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Sump nut

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Fabricate some kind of drain pan using recycled materials (or buy one if you are a torygraph reader)...

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The sump bolt is an 8mm square. The only reason I have this tool is because of an old Renault I worked a few years back. Handy now!

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Remove the drain bolt and catch the spent oil in the pan

Try not to make a mess.

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next post cont.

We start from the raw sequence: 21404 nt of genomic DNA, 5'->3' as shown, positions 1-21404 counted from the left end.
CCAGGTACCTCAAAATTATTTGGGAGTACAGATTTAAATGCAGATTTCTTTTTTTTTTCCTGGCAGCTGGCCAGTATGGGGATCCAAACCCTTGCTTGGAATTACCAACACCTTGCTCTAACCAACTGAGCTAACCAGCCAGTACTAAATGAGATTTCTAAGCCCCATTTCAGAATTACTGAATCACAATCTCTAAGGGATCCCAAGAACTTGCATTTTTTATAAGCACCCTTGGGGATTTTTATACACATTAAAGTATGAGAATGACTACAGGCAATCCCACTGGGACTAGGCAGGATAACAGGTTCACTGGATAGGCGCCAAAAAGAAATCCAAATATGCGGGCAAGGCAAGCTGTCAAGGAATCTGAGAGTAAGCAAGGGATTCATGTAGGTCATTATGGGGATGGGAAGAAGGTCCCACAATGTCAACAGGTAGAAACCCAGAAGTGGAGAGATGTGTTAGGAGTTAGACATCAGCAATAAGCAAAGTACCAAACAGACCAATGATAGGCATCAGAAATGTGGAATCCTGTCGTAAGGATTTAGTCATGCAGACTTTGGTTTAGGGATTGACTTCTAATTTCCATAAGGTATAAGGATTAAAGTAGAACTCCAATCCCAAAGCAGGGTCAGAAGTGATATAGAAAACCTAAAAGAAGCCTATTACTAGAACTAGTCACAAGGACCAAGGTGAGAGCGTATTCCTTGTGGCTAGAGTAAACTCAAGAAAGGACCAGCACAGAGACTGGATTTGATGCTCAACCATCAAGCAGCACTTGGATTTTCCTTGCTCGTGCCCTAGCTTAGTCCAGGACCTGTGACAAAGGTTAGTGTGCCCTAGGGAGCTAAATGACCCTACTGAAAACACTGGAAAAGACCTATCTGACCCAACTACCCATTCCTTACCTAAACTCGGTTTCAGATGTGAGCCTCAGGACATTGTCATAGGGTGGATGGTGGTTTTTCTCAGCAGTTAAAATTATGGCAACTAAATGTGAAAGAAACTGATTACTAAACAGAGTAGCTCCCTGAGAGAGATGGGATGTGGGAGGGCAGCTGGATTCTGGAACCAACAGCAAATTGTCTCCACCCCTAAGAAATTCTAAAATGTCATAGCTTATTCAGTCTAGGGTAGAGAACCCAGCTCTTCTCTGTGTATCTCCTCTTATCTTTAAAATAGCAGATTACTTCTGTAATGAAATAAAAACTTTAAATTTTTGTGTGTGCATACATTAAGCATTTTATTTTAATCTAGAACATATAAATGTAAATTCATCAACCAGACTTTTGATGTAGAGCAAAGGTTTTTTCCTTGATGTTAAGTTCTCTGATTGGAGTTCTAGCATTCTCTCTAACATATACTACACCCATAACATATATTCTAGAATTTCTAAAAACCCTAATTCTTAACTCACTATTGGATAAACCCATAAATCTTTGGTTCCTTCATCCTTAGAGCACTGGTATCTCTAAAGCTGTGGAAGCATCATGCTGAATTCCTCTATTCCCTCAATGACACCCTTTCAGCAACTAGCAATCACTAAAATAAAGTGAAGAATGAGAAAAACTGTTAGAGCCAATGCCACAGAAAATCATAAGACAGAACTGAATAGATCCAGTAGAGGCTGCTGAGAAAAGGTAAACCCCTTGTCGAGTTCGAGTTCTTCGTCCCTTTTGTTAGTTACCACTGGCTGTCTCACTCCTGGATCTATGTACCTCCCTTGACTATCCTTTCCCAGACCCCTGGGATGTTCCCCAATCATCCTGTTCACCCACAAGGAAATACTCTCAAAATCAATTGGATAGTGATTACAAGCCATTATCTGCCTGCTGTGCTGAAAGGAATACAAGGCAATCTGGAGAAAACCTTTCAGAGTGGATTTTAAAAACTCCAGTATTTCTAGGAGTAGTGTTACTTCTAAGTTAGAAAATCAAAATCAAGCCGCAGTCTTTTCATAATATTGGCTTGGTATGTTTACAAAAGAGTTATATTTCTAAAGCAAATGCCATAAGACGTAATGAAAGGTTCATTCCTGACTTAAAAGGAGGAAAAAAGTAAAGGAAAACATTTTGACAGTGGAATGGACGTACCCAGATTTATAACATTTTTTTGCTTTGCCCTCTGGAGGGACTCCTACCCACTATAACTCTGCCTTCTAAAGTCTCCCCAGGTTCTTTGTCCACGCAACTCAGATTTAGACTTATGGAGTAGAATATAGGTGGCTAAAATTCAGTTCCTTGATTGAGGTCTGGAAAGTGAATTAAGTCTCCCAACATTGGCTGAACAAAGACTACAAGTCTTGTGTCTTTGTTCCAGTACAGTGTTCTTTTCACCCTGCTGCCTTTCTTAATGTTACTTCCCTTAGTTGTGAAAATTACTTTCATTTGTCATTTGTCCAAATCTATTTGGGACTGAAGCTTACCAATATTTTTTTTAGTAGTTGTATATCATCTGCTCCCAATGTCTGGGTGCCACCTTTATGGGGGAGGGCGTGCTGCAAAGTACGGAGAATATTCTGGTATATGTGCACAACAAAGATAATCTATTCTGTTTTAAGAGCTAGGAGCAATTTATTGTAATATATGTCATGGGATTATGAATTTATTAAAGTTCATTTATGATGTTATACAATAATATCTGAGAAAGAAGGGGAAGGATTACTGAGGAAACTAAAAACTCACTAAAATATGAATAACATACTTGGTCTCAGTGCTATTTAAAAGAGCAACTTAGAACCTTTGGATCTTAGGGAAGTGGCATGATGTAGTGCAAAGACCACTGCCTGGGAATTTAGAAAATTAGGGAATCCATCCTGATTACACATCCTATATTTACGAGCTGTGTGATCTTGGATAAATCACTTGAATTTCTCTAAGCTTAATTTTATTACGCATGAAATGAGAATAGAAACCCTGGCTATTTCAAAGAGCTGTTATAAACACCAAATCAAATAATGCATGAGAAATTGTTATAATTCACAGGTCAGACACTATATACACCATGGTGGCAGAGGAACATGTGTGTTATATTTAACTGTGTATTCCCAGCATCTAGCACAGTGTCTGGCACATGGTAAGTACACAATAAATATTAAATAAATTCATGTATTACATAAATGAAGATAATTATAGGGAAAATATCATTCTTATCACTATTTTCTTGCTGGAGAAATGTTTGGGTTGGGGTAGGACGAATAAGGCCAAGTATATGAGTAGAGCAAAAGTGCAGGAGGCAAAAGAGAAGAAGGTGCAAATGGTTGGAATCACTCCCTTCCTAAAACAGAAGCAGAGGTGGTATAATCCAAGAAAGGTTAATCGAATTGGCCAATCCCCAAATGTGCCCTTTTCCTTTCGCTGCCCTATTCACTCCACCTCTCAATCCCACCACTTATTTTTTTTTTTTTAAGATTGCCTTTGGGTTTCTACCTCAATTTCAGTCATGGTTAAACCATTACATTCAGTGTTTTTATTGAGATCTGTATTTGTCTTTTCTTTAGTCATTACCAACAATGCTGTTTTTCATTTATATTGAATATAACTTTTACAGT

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sump nut:

Shoe Hat Helmet Glove Plastic bottle

Now remove the filter. Its a plastic cartridge housing with a 27mm "nut" on the end. (I think its 27mm, might be smaller)

This bit got very messy

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I made another drain pan for this (this time its a Lenor drain pan) because more oil was draining from both the sump and the filter aperture.

Old filter removed and placed in a plastic bottle half cut

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For that bit, you need to take the filter out of the plastic housing, dispose of the filter, and then to refit, you need to put the fresh filter into the plastic housing.

Once the oil stopped draining, I lowered the car back onto its wheels and let it drain more because sometimes you get more out when its flat.